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ConCourt sends eviction case back

2011-12-07 19:03

Johannesburg - The Constitutional Court sent an eviction case back to the North Gauteng High Court on Wednesday.

It ordered the City of Tshwane to get more information on the matter for the High Court.

About 170 families had hoped to appeal against an eviction order granted by the High Court.

They took the land owner, Golden Thread Limited, the City of Tshwane, the minister for human settlements and the MEC for local government and housing to court.

The owner had obtained an eviction order to have them removed from Portion 25 of the farm Mooiplaats near Atteridgeville.

The people being evicted contested the High Court's finding that the eviction order was just and equitable, and appealed.

The city, the minister and the MEC joined in the proceedings in the High Court but except for a written submission by the MEC, took no part in them.

The High Court complained about this, but did not order the city to provide any information on the people being evicted.

Emergency housing

In a unanimous judgment written by Judge Zac Yacoob, the Constitutional Court held that, with a large number of families to be rendered homeless, the high court should have investigated more closely the question of whether their eviction was just and equitable.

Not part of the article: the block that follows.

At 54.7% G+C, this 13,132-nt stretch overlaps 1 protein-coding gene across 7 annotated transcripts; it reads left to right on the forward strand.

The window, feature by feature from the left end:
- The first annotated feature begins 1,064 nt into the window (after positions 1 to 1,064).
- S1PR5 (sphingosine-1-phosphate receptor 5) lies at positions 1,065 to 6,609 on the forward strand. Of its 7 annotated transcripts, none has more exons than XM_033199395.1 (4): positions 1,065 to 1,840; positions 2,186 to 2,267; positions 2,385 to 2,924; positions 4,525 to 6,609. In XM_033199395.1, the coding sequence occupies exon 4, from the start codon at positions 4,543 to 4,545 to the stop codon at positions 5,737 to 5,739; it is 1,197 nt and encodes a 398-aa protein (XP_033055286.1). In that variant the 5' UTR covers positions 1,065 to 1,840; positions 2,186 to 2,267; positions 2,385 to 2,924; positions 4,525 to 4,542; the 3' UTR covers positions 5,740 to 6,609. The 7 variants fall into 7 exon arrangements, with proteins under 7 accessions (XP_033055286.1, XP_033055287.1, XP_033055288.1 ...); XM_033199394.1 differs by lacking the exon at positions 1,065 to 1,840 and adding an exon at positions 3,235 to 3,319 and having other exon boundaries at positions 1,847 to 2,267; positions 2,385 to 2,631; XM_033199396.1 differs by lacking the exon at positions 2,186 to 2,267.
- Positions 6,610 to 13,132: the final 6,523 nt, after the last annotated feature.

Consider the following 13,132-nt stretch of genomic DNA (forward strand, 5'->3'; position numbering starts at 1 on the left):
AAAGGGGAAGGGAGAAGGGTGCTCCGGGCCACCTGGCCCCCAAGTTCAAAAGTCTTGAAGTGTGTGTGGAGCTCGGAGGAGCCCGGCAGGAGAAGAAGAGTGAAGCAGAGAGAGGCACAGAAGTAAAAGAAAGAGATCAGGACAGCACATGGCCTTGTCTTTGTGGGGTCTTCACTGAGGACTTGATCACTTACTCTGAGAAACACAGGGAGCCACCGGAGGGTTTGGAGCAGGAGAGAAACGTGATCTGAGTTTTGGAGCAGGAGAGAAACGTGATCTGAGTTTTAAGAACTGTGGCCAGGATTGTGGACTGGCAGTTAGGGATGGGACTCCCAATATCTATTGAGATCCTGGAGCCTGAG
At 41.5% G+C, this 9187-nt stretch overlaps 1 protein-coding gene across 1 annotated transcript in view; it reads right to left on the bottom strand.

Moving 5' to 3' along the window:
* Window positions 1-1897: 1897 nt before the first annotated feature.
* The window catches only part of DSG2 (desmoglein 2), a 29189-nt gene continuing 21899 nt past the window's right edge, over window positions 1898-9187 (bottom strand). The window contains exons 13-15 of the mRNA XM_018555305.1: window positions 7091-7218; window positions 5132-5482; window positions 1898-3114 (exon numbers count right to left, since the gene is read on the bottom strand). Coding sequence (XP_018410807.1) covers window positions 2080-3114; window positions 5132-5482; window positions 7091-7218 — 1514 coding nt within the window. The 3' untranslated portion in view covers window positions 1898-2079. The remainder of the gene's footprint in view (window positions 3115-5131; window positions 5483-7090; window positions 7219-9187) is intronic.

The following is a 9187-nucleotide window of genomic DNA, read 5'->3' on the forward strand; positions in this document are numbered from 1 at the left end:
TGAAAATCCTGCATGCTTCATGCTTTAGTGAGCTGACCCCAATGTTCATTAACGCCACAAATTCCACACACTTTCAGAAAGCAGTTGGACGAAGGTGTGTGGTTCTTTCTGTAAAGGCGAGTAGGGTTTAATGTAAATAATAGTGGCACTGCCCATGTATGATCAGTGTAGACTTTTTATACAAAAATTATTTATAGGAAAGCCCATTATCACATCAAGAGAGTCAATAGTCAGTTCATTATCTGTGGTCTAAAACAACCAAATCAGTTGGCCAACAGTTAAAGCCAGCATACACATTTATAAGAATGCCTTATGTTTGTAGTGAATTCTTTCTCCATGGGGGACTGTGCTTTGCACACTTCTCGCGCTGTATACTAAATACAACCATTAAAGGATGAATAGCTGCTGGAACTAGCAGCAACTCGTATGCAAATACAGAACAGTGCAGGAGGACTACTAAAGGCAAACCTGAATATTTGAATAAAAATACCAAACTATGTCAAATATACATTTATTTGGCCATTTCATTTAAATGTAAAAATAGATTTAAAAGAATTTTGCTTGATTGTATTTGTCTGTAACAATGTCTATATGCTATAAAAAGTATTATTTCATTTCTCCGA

Yacoob rejected the city's submission that Chapter 12 of the National Housing Code and the relevant legislative framework showed it was not obliged to provide emergency housing.

The city had contended that the province of Gauteng, not the city itself, was obliged to finance all emergency housing provision.

Yacoob said this proposition was "roundly rejected" by him and colleagues in a separate judgment handed down on Monday.

That judgment set a deadline for the city to provide alternate accommodation for people who are to be evicted from a derelict building.

The Constitutional Court ordered that the city of Tshwane file a report in the High Court, confirmed on affidavit, by February 28 about the people and the options available should they be rendered homeless.

Yacoob took exception to Golden Thread and the city describing the applicants as the "people who intend invading" or "who invaded" saying "occupiers" was more appropriate.

"This description of human beings is less than satisfactory and cannot pass without comment. It detracts from the humanity of the occupiers, is emotive and judgmental and comes close to criminalising the occupiers."